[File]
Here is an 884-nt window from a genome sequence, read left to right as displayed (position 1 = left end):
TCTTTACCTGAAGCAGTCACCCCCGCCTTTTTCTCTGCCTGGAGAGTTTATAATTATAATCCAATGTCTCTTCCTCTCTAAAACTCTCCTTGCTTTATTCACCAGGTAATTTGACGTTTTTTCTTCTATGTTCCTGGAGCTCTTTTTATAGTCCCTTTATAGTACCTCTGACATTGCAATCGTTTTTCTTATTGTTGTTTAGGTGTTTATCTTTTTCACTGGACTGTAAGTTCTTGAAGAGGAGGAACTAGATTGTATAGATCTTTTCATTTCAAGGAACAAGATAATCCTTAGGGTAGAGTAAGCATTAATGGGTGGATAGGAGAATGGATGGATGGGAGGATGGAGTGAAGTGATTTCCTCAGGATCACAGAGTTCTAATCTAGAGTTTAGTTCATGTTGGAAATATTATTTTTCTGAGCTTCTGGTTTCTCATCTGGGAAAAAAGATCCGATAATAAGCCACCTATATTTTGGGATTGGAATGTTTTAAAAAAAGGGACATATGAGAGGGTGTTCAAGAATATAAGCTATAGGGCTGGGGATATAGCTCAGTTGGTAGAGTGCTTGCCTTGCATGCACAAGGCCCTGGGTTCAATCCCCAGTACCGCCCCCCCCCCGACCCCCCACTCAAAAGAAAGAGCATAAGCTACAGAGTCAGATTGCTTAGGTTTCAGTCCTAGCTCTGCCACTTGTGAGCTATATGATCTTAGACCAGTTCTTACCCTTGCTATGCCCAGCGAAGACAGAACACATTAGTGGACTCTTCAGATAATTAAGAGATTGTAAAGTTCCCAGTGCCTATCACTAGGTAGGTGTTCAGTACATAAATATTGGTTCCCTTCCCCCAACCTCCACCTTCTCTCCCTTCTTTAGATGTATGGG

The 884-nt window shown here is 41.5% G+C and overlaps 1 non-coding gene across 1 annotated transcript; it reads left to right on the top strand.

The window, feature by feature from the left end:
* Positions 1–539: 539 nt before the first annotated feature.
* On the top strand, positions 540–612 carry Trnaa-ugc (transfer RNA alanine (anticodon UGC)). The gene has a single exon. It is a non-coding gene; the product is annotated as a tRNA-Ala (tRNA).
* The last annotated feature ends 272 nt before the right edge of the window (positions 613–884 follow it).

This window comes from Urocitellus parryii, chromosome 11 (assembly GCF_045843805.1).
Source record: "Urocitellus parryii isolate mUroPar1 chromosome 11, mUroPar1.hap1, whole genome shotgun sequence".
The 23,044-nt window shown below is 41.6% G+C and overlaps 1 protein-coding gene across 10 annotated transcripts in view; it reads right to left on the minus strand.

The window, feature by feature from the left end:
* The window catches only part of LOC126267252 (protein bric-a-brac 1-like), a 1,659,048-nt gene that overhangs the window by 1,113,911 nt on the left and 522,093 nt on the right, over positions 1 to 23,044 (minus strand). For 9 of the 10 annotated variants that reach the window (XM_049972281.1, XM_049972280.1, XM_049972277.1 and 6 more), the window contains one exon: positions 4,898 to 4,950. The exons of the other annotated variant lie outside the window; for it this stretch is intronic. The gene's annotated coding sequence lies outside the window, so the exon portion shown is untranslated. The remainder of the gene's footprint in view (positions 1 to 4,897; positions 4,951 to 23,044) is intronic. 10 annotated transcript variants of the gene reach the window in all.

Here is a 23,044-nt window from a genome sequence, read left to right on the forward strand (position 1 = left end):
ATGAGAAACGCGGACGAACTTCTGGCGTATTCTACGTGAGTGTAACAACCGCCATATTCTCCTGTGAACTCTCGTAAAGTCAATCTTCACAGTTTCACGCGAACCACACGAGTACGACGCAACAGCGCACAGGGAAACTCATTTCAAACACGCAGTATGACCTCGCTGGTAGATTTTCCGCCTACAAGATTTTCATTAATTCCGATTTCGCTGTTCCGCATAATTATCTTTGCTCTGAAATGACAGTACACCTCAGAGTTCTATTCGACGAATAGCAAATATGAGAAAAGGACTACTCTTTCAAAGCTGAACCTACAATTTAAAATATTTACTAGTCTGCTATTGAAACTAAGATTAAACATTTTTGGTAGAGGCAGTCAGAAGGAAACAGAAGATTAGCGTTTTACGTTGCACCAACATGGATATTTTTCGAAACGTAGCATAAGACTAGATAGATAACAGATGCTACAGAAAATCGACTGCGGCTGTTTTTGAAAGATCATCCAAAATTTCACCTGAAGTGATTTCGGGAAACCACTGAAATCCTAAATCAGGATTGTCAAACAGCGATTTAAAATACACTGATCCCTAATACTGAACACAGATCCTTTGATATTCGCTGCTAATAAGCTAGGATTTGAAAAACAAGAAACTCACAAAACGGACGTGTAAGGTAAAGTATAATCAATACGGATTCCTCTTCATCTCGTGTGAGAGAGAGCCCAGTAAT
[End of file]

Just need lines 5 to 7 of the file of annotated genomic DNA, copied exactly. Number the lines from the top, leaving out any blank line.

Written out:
* Positions 1–539: 539 nt before the first annotated feature.
* On the top strand, positions 540–612 carry Trnaa-ugc (transfer RNA alanine (anticodon UGC)). The gene has a single exon. It is a non-coding gene; the product is annotated as a tRNA-Ala (tRNA).
* The last annotated feature ends 272 nt before the right edge of the window (positions 613–884 follow it).